Dean F. Salisbury, PhD

  • Professor, Psychiatry


Phone: N/A


Campus Address

3811 O'Hara St

One-Line Research Description

Human cognitive neuroscience and multimodal neuroimaging of pathology and pathophysiology in the early course of psychosis

The Clinical Neurophysiology Research Laboratory’s program of research focuses on understanding the pathology and pathophysiology of first episode psychosis and the progressive course of structural and functional impairments early in disease course. Understanding of the basic dysfunctions will, in turn, lead to earlier identification, better interventions, and improved outcome in schizophrenia and other psychotic disorders. The objectives of this work are to: 1) Understand the brain abnormalities that give rise to psychosis by focusing on structural and functional abnormalities that can be tied to specific symptom constellations; 2) Track progressive changes in brain structure and function during the early disease course and relate such changes to the evolution and trajectory of clinical symptoms; 3) Develop simple to administer neurophysiological tests for deployment into clinical high risk samples as biomarkers of psychosis; and 4) Develop translational measures of simple cognitive and sensory processes that can be applied to animal models to understand the basic underlying cortical circuitry. Dr Salisbury’s laboratory utilizes multimodal imaging of neurophysiology (EEG, MEG), hemodynamics (MRI), and anatomy (MRI) in service of realizing these objectives by capitalizing on the outstanding infrastructure for integrated clinical care and research studies for first episode psychosis at WPIC.

Representative Publications

Phalen H, Coffman BA, Ghuman A, Sejdić E, Salisbury DF. (2019). Non-negative Matrix Factorization Reveals Resting-State Cortical Alpha Network Abnormalities in the First-Episode Schizophrenia Spectrum. Biological Psychiatry. Cognitive Neuroscience and Neuroimaging. PMID 31451387 DOI: 10.1016/j.bpsc.2019.06.010 


Salisbury DF, Kohler J, Shenton MEMcCarley RW. (2019). Deficit Effect Sizes and Correlations of Auditory Event-Related Potentials at First Hospitalization in the Schizophrenia Spectrum. Clinical Eeg and Neuroscience. 1550059419868115. PMID 31390901 DOI: 10.1177/1550059419868115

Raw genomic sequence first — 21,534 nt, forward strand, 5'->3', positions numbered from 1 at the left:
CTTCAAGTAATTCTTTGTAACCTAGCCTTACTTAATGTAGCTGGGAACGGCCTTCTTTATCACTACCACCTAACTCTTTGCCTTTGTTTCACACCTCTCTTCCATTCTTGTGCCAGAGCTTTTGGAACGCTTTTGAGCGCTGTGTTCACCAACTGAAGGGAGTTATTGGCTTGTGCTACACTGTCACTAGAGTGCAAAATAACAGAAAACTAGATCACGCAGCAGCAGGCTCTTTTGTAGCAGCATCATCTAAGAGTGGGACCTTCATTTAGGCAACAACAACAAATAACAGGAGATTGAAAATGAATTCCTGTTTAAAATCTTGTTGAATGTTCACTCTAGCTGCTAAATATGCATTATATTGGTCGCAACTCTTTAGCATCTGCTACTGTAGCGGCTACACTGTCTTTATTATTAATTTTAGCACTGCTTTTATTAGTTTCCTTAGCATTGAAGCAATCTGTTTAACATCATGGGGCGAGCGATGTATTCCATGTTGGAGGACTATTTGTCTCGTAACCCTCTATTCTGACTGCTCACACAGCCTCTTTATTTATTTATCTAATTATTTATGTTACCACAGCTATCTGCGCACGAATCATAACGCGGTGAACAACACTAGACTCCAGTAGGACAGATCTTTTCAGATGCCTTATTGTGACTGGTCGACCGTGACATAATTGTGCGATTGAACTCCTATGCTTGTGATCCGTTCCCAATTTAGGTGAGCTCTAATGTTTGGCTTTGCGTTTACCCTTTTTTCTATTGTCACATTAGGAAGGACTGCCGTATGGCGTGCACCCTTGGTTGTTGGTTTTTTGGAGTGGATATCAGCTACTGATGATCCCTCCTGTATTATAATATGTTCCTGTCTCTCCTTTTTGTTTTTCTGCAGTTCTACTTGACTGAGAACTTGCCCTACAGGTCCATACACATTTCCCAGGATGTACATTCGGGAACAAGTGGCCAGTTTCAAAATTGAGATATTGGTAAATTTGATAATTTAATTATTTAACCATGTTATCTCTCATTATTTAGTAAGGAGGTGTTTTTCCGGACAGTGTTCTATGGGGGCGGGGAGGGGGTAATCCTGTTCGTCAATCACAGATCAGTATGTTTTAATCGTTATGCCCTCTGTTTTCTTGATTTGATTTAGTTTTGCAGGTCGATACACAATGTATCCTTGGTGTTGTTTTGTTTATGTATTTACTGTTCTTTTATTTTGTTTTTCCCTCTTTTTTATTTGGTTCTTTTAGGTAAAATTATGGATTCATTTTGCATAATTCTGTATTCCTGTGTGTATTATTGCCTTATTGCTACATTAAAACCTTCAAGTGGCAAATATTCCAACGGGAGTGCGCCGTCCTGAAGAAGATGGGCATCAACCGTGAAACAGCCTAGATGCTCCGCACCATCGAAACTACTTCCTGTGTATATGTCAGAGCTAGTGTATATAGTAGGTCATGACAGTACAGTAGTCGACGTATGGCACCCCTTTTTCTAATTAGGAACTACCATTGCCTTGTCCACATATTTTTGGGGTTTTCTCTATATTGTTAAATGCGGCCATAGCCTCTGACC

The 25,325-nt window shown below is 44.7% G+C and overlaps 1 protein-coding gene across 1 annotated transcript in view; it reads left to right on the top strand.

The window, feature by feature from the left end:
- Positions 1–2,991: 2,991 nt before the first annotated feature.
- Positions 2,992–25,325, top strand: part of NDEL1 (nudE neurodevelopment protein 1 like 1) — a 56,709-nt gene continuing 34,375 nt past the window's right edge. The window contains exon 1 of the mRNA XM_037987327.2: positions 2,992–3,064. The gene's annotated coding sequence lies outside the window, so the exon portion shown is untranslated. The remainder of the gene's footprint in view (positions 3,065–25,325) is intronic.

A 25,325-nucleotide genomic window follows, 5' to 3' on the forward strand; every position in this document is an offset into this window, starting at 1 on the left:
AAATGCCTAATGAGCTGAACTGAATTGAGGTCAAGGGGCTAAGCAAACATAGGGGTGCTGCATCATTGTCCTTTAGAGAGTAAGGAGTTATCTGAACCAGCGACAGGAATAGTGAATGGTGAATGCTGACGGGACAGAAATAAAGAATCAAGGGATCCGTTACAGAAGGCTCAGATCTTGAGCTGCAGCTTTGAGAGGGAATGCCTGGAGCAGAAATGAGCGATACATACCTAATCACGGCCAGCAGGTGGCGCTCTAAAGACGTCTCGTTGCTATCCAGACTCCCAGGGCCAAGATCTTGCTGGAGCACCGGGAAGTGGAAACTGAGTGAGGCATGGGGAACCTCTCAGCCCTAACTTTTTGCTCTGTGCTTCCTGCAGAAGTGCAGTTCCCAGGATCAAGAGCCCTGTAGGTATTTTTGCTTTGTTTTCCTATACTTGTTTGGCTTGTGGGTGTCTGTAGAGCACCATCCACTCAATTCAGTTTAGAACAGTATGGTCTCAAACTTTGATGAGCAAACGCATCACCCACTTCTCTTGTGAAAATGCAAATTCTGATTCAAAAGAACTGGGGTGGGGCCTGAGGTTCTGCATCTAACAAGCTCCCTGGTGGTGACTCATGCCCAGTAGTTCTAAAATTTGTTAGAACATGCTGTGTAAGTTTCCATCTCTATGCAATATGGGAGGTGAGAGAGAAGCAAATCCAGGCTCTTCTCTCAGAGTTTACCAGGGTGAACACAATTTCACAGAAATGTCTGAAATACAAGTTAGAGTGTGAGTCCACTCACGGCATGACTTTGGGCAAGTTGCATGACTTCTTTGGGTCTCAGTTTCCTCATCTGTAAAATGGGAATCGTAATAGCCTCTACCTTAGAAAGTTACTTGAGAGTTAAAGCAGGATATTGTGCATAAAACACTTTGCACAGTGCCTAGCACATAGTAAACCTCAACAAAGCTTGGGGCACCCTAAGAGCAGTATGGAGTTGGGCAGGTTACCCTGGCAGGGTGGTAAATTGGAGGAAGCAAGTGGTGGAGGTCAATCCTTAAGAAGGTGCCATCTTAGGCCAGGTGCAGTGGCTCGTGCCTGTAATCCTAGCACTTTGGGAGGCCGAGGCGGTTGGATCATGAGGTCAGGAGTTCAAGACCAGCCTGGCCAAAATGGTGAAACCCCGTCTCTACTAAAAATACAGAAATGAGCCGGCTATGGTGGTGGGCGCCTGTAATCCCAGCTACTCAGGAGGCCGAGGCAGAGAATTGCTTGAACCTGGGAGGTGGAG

Haigh SM, Laher RM, Murphy TK, Coffman BA, Ward KL, Leiter-McBeth JR, Holt LLSalisbury DF. (2019). Normal categorical perception to syllable-like stimuli in long term and in first episode schizophrenia. Schizophrenia Research. PMID 30982643 DOI: 10.1016/j.schres.2019.03.028 


Haigh SM, Coffman BA, Murphy TK, Butera CD, Leiter-McBeth JR, Salisbury DF. (2018). Reduced late mismatch negativity and auditory sustained potential to rule-based patterns in schizophrenia. The European Journal of Neuroscience. PMID 30471147 DOI: 10.1111/ejn.14274 


Ohtani T, Del Re E, Levitt JJ, Niznikiewicz M, Konishi J, Asami T, Kawashima T, Roppongi T, Nestor PGShenton MESalisbury DFMcCarley RW. (2018). Progressive symptom-associated prefrontal volume loss occurs in first-episode schizophrenia but not in affective psychosis. Brain Structure & Function. PMID 29671056 DOI: 10.1007/s00429-018-1634-0 


Coffman BA, Haigh SM, Murphy TK, Leiter-Mcbeth J, Salisbury DF. (2017). Reduced auditory segmentation potentials in first-episode schizophrenia. Schizophrenia Research. PMID 29070441 DOI: 10.1016/j.schres.2017.10.011 


Salisbury DF, Polizzotto NR, Nestor PG, Haigh SM, Koehler J, & McCarley RW. (2016). Pitch and Duration Mismatch Negativity and Premorbid Intellect in the First Hospitalized Schizophrenia Spectrum. Schizophrenia Bulletin, sbw074.


Haigh SM, Coffman BA, Murphy TK, Butera CD, & Salisbury DF. (2016). Abnormal auditory pattern perception in schizophrenia. Schizophrenia Research, 176:473-479.


Teichert T, Gurnsey K, Salisbury D, & Sweet RA. (2016). Contextual processing in unpredictable auditory environments: the limited resource model of auditory refractoriness in the rhesus. Journal of Neurophysiology, 116:2125-2139.


Lee SH, Niznikiewicz M, Asami T, Otsuka T, Salisbury DF, Shenton ME, McCarley RW. (2016). Initial and Progressive Gray Matter Abnormalities in Insular Gyrus and Temporal Pole in First-Episode Schizophrenia Contrasted with First-Episode Affective Psychosis. Schizophrenia Bulletin, 42:790-801.


Salisbury DF & McCathern AG. (2016). Abnormal complex auditory pattern analysis in schizophrenia reflected in an absent missing stimulus mismatch negativity. Brain Topography, 29:867-874.